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Turner's book is well known to teachers of hygiene in secondary schools and in colleges. Both personal and community health are discussed. The material on the former is sufficiently complete to serve as a basis for a college course, although the discussion of hygiene of reproduction, difficult at any time to present, would be more useful if some of the details had been omitted. The part of the book dealing with community health is, on the whole, excellent, particularly those chapters dealing with school hygiene, industrial hygiene and public health administration. In the discussion of immunity, Ehrlich's side-chain theory has been given in some detail. In view of the present tendency to get away from such a fantastic representation of physiologic processes, it would seem unnecessary to retain so much of the material. It is unfortunate that only d'Herelle's conception of the bacteriophage is given as certainly it is not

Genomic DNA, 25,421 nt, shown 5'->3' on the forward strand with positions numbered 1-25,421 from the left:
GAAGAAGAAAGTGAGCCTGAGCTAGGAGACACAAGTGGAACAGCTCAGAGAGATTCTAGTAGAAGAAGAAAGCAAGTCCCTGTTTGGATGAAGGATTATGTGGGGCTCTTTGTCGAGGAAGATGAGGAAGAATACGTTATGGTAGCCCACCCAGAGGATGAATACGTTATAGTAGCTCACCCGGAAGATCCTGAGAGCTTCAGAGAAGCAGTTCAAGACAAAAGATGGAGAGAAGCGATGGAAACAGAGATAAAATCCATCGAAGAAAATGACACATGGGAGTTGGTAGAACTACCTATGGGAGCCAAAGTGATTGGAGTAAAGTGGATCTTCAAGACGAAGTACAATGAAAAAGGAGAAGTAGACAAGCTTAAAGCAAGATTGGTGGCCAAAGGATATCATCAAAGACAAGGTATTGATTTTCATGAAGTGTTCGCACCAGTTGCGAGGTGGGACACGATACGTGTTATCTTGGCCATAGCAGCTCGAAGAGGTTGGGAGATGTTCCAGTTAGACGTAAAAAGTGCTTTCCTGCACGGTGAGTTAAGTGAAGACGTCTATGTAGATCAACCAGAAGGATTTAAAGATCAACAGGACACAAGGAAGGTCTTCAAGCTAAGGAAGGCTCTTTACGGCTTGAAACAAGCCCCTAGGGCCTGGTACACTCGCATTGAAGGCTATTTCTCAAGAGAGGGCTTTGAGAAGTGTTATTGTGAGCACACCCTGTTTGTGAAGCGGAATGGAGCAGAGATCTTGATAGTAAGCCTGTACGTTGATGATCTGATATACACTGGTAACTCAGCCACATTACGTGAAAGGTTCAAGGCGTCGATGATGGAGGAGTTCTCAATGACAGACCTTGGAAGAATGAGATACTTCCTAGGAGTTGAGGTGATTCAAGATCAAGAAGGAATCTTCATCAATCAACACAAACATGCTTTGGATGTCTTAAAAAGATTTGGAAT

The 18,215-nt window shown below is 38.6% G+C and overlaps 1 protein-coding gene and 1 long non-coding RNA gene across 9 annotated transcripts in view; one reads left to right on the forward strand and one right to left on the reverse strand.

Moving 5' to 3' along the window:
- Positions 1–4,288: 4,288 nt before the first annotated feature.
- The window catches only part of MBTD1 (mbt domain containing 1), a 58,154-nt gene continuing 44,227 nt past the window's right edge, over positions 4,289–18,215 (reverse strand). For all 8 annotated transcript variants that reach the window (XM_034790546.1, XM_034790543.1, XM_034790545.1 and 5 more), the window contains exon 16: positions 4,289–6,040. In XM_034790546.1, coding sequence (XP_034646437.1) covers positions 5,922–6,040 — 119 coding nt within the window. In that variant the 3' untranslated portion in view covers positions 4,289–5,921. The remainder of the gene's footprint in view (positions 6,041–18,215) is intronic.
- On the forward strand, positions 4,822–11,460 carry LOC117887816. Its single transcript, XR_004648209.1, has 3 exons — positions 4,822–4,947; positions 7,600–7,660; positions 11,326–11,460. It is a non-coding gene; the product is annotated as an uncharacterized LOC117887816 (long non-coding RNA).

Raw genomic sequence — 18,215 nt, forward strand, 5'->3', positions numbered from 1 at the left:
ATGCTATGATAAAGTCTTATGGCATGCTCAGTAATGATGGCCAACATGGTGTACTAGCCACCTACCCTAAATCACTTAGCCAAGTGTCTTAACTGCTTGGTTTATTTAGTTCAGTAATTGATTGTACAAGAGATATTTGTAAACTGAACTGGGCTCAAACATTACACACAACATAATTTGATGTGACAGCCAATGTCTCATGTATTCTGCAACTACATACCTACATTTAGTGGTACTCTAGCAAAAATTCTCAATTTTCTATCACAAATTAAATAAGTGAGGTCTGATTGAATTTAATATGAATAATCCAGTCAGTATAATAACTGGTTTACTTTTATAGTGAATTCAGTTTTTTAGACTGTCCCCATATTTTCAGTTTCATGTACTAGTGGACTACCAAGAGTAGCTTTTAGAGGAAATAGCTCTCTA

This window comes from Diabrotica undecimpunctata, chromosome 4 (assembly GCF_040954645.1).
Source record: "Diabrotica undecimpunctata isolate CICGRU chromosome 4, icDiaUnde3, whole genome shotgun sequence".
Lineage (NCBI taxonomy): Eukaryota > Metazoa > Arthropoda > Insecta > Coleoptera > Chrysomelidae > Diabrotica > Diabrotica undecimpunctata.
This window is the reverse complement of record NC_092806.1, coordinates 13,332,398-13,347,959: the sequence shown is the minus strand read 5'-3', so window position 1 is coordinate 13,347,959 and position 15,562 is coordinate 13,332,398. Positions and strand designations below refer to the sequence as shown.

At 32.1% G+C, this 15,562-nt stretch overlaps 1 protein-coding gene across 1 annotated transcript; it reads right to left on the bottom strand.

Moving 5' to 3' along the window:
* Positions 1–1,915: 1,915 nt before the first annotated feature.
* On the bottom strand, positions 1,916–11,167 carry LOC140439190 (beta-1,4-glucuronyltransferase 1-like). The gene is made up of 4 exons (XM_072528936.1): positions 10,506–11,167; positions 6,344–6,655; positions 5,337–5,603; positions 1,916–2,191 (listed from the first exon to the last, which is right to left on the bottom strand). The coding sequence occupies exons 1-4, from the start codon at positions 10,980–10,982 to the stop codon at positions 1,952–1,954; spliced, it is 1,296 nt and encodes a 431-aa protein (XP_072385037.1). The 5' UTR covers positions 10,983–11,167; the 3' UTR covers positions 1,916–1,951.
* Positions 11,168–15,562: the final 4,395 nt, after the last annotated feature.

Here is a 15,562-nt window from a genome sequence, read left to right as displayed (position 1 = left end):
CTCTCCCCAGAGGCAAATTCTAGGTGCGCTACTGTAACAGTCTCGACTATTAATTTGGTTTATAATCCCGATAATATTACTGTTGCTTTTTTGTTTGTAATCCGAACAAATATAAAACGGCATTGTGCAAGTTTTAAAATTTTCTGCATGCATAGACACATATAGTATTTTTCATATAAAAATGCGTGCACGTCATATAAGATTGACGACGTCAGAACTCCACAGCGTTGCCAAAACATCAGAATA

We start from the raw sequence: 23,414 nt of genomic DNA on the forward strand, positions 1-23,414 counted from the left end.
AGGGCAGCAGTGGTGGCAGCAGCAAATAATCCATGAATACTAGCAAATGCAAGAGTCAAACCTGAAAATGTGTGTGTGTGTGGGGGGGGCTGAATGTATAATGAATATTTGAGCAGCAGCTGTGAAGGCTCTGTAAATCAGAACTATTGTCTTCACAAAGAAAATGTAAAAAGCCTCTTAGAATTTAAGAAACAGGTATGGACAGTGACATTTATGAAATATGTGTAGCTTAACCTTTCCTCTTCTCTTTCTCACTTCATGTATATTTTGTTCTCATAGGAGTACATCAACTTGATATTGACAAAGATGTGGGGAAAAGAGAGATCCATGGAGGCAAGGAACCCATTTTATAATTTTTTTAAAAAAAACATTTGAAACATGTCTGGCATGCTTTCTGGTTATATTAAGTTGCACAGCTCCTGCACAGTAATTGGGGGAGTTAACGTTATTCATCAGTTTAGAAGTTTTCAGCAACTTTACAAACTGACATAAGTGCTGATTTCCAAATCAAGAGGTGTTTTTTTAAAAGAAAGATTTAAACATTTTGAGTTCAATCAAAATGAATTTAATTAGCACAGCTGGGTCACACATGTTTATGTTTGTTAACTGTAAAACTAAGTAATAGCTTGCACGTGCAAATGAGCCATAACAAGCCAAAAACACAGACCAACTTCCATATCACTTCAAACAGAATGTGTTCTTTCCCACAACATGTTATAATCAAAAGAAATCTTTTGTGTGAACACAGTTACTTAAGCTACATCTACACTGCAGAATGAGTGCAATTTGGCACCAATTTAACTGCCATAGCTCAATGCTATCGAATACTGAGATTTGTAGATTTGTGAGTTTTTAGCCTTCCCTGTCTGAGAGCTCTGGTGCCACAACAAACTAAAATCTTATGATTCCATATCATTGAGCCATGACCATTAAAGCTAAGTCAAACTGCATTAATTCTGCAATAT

Personal and Community Health.. JAMA. 1930;95(19):1449. doi:10.1001/jama.1930.02720190061036